Yakima County Development Association - Training Program for Manufacturers Deserves a Look

Jonathan Smith

The President’s Pen is a weekly blog written by Jonathan Smith, New Vision’s President and CEO about local economic development projects and initiatives. It also covers economic trends, workforce issues, business climate policies, and manufacturing news. 

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Training Program for Manufacturers Deserves a Look

Training Program for Manufacturers Deserves a Look

September 06, 2012

Our office recently hosted an interesting discussion on workforce training options for entry level manufacturing employees.  As part of this meeting we invited our partners down from Moses Lake to highlight an initiative they have developed to help local industry train and hire capable employees.  Jonathan Smith, with the Grant County Economic Development Council, talked to our group and explained that his companies were complaining about availability of good employees. 

Smith looked for models across the country that could help manufacturers and found an effective initiative running in Licking County, Ohio.  The region’s Center for Workforce Development developed an innovative pre-employment training (PET) program that was built on input and involvement from Licking County manufacturers.  The project has been very successful and the community expanded training to cover customer service and health care occupations.  Licking County’s PET program won a “Best Practices” award from the U.S. Department of Education and its initiative has been replicated in 30 other communities. 

Grant County tweaked the Licking County program for manufacturers and has run successful PET courses every quarter for the past two years.  Our group learned that Big Bend Community College plays a key role in the PET program by testing potential “students” and administering the training program.  A key to success has been the involvement of Grant County manufacturers.  They helped fund early start up costs and established the curricula for the PET program.  Most of the instructors for this 120+ hour course come from the participating manufacturers.  Another interesting aspect of the Grant County program is that people enrolling in PET must pay for the course.  Smith explained that getting students to help pay for the course motivates them to do well and stick with the fast paced six week training regimen.   Instructors also take attendance at these classes and students are booted if they have unexcused absences or are perennially tardy.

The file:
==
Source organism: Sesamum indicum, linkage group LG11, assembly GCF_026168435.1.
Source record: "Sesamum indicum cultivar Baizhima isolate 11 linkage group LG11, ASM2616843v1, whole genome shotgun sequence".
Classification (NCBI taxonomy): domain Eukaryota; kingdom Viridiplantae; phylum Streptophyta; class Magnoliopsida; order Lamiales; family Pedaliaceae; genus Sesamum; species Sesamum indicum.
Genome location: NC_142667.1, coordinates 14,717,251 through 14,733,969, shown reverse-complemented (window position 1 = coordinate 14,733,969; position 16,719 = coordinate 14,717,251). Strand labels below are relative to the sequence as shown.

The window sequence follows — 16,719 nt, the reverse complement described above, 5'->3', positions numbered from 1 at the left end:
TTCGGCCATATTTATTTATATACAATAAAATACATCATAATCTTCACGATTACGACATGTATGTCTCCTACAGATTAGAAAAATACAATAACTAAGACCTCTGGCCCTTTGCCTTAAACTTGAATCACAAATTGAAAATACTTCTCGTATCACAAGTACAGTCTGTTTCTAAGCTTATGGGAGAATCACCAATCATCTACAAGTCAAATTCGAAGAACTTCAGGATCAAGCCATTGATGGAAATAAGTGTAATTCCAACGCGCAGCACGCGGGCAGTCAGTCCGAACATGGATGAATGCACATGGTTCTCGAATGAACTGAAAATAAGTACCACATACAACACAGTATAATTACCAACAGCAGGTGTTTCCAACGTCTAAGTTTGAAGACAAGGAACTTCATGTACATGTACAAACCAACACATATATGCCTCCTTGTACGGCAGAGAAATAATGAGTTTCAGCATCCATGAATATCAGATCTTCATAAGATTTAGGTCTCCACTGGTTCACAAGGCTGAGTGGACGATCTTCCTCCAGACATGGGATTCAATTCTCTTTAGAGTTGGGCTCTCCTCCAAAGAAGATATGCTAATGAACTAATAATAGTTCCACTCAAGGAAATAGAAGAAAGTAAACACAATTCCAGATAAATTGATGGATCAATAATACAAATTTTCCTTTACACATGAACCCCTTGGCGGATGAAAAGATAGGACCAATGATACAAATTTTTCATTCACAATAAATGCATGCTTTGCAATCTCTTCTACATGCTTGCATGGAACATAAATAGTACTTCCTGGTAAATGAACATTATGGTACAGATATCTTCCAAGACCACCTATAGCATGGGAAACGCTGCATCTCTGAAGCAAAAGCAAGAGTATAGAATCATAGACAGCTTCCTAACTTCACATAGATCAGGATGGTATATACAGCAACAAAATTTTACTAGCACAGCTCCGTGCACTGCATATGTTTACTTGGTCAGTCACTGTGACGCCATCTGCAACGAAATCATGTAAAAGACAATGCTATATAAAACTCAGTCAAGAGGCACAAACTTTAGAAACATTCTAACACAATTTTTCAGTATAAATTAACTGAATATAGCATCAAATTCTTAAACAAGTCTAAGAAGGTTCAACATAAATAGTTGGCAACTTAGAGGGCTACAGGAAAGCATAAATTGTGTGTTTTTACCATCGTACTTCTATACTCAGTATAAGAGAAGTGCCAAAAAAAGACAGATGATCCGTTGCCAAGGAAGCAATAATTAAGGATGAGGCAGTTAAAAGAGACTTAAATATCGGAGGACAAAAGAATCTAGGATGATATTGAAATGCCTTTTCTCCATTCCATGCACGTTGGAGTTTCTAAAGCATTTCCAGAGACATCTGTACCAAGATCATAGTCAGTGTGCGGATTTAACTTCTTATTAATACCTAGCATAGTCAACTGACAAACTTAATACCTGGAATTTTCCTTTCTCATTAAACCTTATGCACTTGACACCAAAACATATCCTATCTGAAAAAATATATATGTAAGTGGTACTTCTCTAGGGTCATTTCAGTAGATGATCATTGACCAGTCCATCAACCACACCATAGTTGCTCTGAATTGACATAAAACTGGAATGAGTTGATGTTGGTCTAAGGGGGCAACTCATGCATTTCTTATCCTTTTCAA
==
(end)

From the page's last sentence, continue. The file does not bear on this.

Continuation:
Our office is now working with the Yakima Valley Community College and the South Central Workforce Council to explore how this program could work in Yakima County.  Several businesses at our meeting with the Grant County team were very interested in this initiative so we will be looking at the details and possibilities surrounding this workforce training program. 

The two links below provide more information about PET

Licking CountyPreemployment Training
PET Supplemental Materials


If you would like to be involved in this exploration or have questions about the PET program please contact Jean Brown or me at 575-1140 or jean@ycda.com.  We will keep everyone posted about our work on this initiative so look for updates from our office in the months ahead.  


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"It makes it extremely easy to recruit & sustain our workers with the quality of life and support of the business community." - Bill Bushbaum, Vice President, Amtech Corporation